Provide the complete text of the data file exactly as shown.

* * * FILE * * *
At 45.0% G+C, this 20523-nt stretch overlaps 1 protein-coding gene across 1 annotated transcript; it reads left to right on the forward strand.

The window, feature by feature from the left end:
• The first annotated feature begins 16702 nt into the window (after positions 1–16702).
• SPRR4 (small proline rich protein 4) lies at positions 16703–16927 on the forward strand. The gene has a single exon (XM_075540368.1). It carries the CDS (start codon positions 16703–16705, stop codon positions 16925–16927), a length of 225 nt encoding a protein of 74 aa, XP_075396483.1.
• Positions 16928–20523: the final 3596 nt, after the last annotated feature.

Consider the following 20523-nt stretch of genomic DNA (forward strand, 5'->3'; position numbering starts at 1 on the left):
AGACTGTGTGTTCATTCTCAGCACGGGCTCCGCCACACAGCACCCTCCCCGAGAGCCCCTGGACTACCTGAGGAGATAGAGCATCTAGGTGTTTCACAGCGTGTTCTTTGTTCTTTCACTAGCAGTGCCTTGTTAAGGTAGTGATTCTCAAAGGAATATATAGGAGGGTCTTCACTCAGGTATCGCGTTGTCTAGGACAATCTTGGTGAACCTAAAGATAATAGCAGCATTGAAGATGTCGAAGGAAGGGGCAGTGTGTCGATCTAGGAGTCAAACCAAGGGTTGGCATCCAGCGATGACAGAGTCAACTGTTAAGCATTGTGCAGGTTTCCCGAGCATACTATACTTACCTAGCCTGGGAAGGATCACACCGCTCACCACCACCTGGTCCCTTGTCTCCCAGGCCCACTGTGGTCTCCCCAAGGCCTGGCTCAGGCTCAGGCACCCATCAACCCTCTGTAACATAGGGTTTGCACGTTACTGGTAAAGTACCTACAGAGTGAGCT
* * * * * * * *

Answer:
At 45.0% G+C, this 20523-nt stretch overlaps 1 protein-coding gene across 1 annotated transcript; it reads left to right on the forward strand.

The window, feature by feature from the left end:
• The first annotated feature begins 16702 nt into the window (after positions 1–16702).
• SPRR4 (small proline rich protein 4) lies at positions 16703–16927 on the forward strand. The gene has a single exon (XM_075540368.1). It carries the CDS (start codon positions 16703–16705, stop codon positions 16925–16927), a length of 225 nt encoding a protein of 74 aa, XP_075396483.1.
• Positions 16928–20523: the final 3596 nt, after the last annotated feature.

Consider the following 20523-nt stretch of genomic DNA (forward strand, 5'->3'; position numbering starts at 1 on the left):
AGACTGTGTGTTCATTCTCAGCACGGGCTCCGCCACACAGCACCCTCCCCGAGAGCCCCTGGACTACCTGAGGAGATAGAGCATCTAGGTGTTTCACAGCGTGTTCTTTGTTCTTTCACTAGCAGTGCCTTGTTAAGGTAGTGATTCTCAAAGGAATATATAGGAGGGTCTTCACTCAGGTATCGCGTTGTCTAGGACAATCTTGGTGAACCTAAAGATAATAGCAGCATTGAAGATGTCGAAGGAAGGGGCAGTGTGTCGATCTAGGAGTCAAACCAAGGGTTGGCATCCAGCGATGACAGAGTCAACTGTTAAGCATTGTGCAGGTTTCCCGAGCATACTATACTTACCTAGCCTGGGAAGGATCACACCGCTCACCACCACCTGGTCCCTTGTCTCCCAGGCCCACTGTGGTCTCCCCAAGGCCTGGCTCAGGCTCAGGCACCCATCAACCCTCTGTAACATAGGGTTTGCACGTTACTGGTAAAGTACCTACAGAGTGAGCT